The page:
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Advances in Juvenile Justice Reform | NM

New Mexico: 2009 | 2010 



  • Girls in the System — Task Force Develops Plan for Gender-Responsive Services and Programs for Girls in the Juvenile Justice System: In response to a House Memorial passed in 2009, the New Mexico Children, Youth and Families Department convened a task force to develop a sustainable plan for a continuum of gender-responsive services and programs for girls in the juvenile justice system. The initial legislative request for the task force cites the complex and unique needs of girls. The task force reviewed current risk assessment tools, existing treatment options for gender-responsive services and programs, and best practice models for implementing and sustaining genderresponsive services and programs. The task force’s plan recommends implementation of a gender-specific curriculum and programming for all girls in the juvenile justice system. The 2011 legislative request to implement the plan notes the need for early intervention, involvement with families and communities, staff training, and standardized data collection, and also acknowledges the fiscal prudence of early intervention. H.M. 13, 2009/H.M. 40, 2010/H.M. 21, 2011.
  • Girls in the System — Legislature Prohibits Use of Restraints on Girls in Labor: A new law prohibits the use of any kind of restraints on an inmate who is in labor, delivering her baby, or recuperating from the delivery, unless there are grounds to believe that she presents an immediate threat of harm to herself, staff, or others, or is a substantial flight risk. The law also mandates that an adult or juvenile correctional facility, detention center, or local jail use the least restrictive restraints necessary when the facility has knowledge that an inmate is in the second or third trimester of pregnancy. S.B. 423/Ch. 73, signed into law April 2; effective July 1, 2009.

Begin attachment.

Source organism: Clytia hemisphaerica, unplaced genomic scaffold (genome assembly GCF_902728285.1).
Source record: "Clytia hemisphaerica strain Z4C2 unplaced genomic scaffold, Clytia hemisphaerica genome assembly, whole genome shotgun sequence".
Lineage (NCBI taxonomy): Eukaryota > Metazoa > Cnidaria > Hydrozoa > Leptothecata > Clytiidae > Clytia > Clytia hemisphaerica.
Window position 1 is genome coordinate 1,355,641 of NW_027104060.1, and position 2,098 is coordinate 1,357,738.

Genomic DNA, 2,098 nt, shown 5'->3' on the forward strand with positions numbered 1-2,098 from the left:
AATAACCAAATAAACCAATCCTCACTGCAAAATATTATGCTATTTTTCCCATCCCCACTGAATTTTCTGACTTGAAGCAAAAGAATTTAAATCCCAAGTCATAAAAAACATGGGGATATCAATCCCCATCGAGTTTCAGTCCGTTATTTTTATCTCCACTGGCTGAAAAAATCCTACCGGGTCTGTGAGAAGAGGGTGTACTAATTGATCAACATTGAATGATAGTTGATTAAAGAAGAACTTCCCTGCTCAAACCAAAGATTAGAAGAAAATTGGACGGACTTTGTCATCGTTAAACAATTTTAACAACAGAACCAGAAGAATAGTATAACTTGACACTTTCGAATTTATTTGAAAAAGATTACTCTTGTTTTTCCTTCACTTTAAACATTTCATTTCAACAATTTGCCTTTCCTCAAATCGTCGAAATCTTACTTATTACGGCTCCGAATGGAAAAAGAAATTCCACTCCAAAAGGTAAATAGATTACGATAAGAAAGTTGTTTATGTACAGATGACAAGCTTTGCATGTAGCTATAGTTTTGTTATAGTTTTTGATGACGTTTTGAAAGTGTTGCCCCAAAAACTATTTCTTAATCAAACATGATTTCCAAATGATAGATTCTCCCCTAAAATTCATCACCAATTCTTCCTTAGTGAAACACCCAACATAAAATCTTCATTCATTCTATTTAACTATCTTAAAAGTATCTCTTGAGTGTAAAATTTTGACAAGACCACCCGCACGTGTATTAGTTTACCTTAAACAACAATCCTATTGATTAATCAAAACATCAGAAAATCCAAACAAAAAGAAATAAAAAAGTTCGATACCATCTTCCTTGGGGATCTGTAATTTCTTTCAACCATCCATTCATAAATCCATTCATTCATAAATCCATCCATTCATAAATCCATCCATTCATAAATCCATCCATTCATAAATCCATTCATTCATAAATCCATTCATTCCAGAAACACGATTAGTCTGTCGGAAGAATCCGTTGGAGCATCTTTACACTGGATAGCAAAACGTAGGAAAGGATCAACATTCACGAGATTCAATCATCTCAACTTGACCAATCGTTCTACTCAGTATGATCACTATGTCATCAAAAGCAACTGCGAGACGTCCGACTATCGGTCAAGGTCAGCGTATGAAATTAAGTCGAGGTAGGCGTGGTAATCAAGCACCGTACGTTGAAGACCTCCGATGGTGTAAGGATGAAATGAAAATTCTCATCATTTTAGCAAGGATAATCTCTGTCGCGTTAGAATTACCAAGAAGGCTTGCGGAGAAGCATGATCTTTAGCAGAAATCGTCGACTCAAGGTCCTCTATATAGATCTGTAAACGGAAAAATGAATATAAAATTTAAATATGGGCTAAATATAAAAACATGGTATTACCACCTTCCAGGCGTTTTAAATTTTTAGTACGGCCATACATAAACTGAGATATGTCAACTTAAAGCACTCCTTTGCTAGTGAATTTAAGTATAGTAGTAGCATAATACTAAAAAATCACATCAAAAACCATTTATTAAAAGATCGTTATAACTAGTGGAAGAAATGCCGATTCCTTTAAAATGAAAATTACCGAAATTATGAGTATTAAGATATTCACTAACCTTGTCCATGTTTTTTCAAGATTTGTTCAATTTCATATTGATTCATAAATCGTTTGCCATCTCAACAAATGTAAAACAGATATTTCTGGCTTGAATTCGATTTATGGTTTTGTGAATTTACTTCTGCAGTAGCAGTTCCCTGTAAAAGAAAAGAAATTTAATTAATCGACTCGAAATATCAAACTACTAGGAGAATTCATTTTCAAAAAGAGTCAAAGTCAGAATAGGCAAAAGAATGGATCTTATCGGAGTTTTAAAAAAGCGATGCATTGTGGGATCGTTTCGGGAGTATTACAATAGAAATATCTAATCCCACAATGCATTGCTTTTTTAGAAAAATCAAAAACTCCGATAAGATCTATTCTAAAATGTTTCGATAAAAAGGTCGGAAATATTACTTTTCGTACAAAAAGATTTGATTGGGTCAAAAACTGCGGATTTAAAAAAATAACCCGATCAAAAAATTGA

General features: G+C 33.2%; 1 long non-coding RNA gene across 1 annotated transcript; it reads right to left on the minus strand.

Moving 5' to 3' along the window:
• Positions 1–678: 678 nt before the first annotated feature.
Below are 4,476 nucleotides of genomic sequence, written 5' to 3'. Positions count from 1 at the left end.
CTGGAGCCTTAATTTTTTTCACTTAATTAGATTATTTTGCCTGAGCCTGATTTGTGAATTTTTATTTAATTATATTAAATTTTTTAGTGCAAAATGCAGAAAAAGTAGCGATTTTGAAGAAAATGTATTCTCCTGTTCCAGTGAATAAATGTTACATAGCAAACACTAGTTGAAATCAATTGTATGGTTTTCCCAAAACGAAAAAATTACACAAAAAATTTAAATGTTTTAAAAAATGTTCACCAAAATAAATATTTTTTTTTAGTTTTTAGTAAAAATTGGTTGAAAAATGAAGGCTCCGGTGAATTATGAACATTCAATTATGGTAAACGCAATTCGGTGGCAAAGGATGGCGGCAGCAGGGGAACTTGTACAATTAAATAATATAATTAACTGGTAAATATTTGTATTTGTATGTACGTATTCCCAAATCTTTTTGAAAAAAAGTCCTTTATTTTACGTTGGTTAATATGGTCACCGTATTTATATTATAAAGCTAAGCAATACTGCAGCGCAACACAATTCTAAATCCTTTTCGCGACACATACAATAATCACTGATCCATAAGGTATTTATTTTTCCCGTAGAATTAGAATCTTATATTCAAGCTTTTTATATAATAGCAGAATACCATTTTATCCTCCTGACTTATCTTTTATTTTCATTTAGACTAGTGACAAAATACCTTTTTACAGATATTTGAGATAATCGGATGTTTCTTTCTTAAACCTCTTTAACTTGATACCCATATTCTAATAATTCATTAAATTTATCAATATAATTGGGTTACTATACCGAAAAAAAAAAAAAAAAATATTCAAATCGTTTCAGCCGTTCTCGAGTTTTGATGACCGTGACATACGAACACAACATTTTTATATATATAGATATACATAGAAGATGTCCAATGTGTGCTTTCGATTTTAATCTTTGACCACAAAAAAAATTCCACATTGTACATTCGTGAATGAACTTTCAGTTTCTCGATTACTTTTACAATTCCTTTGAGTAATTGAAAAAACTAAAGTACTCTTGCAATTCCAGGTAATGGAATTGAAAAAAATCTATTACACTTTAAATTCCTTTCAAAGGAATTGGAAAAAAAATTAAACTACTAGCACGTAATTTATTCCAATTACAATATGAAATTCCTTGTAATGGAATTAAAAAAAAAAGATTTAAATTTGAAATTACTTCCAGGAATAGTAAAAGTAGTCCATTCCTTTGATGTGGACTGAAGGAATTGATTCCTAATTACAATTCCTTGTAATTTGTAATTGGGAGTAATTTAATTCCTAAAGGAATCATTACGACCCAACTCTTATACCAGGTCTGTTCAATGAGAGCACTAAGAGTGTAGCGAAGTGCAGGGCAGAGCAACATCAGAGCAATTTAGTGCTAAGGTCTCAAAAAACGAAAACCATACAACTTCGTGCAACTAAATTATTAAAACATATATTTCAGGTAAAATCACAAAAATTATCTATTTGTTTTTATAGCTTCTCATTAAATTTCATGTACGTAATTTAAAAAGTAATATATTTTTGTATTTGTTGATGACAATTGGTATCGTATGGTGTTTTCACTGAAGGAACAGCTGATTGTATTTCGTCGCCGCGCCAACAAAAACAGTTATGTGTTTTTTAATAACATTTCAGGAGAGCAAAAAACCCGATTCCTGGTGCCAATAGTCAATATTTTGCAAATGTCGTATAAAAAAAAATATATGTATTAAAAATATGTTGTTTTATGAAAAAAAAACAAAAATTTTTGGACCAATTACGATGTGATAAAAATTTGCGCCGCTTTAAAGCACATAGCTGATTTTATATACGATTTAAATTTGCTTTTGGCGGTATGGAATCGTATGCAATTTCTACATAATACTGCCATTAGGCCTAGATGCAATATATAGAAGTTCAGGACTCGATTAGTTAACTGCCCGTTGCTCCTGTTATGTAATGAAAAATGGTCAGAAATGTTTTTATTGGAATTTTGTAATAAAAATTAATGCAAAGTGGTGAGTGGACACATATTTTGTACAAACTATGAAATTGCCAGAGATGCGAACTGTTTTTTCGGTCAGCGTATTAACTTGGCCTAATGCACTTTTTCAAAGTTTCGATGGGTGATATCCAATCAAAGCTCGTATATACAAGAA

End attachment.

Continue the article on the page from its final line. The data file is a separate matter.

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  • Youth in the Adult System — Working Group Considers Appropriate Detention Placement for Older Youth: In 2009, the New Mexico House of Representatives requested that the Children, Youth and Families Department convene a working group to share resources, research, and recommendations and to otherwise coordinate efforts on the subject of appropriate detention for youth 18-21 years of age. The working group was directed to address concerns regarding housing older youth with adults, as well as concerns with housing such youth with youth aged 12-17. A duplicate House Memorial was passed in 2010 to continue the work of the group. The group made a series of recommendations in 2010 covering various topics, such as when youth may be transferred to adult jails, time limits for initial hearings, hearing procedures, and measures to protect youth aged 18-21 who are placed in adult jails. H.M. 115, 2009/H.M. 29, 2010.

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